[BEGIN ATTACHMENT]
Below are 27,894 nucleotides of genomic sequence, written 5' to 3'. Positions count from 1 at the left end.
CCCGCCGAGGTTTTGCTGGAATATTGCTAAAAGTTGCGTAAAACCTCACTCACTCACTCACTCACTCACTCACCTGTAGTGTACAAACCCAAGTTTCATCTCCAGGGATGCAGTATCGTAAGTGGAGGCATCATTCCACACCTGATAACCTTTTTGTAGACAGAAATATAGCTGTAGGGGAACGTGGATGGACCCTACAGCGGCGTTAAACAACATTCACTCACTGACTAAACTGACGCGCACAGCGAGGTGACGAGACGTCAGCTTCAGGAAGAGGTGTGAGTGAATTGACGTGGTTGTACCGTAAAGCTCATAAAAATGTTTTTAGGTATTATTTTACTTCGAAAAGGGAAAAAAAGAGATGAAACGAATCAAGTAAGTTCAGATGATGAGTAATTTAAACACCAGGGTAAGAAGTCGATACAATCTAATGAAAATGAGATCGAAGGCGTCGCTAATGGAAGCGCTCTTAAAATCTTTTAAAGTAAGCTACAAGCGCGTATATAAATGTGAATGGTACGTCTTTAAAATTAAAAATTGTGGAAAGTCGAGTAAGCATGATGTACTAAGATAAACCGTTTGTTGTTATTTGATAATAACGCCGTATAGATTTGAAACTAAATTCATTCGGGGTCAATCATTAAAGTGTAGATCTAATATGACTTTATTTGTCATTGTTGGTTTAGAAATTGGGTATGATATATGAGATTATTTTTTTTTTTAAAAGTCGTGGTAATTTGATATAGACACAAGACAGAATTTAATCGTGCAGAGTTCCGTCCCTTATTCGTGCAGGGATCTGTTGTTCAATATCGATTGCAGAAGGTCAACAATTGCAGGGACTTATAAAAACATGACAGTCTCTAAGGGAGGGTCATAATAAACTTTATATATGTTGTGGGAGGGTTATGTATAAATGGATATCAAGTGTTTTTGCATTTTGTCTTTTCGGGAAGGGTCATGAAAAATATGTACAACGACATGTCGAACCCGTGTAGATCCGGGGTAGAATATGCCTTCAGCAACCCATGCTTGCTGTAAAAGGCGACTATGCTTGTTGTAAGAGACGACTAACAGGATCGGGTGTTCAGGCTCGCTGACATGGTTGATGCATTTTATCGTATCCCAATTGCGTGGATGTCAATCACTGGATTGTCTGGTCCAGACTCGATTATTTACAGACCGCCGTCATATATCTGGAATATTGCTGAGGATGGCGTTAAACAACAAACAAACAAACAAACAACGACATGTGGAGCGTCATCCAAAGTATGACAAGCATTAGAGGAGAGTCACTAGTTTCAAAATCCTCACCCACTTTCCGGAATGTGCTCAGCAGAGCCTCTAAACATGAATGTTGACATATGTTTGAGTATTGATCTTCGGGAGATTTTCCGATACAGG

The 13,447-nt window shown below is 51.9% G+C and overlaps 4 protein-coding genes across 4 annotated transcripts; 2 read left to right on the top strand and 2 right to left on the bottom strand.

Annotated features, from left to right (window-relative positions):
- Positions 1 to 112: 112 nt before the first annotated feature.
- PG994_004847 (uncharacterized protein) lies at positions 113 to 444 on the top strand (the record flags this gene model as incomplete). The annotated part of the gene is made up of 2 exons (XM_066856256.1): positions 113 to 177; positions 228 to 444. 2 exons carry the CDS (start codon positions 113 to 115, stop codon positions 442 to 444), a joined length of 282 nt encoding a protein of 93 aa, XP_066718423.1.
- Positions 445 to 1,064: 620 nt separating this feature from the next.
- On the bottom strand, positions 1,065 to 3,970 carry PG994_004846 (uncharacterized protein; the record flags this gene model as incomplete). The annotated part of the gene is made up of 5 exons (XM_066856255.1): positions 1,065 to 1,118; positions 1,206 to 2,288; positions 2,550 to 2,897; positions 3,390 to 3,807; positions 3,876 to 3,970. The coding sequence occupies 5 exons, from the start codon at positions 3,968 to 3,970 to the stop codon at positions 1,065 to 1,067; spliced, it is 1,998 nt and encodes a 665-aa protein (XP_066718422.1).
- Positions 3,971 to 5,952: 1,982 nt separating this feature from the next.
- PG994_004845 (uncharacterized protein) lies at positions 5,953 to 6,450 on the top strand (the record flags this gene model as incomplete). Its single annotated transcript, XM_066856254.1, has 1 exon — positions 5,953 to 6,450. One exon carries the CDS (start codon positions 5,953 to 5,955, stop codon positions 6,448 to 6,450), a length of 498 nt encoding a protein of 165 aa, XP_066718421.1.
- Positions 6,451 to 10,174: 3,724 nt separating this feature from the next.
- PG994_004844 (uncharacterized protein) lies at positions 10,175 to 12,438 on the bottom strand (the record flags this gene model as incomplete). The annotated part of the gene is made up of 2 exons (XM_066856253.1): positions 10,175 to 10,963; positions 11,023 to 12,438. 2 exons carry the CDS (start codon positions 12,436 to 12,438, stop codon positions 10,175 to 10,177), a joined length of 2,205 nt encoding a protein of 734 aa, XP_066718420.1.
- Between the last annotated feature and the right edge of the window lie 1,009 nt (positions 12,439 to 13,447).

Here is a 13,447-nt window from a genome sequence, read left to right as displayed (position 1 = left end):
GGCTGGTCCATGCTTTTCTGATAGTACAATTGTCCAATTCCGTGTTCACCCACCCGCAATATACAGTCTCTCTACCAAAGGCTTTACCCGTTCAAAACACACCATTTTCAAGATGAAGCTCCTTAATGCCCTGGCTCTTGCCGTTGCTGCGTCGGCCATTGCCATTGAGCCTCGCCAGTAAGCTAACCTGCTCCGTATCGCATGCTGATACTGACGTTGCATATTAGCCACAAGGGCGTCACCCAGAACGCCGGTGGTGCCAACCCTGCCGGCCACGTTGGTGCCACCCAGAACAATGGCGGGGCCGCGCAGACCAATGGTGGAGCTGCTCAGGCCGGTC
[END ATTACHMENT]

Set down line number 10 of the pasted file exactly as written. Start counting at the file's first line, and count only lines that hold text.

- PG994_004845 (uncharacterized protein) lies at positions 5,953 to 6,450 on the top strand (the record flags this gene model as incomplete). Its single annotated transcript, XM_066856254.1, has 1 exon — positions 5,953 to 6,450. One exon carries the CDS (start codon positions 5,953 to 5,955, stop codon positions 6,448 to 6,450), a length of 498 nt encoding a protein of 165 aa, XP_066718421.1.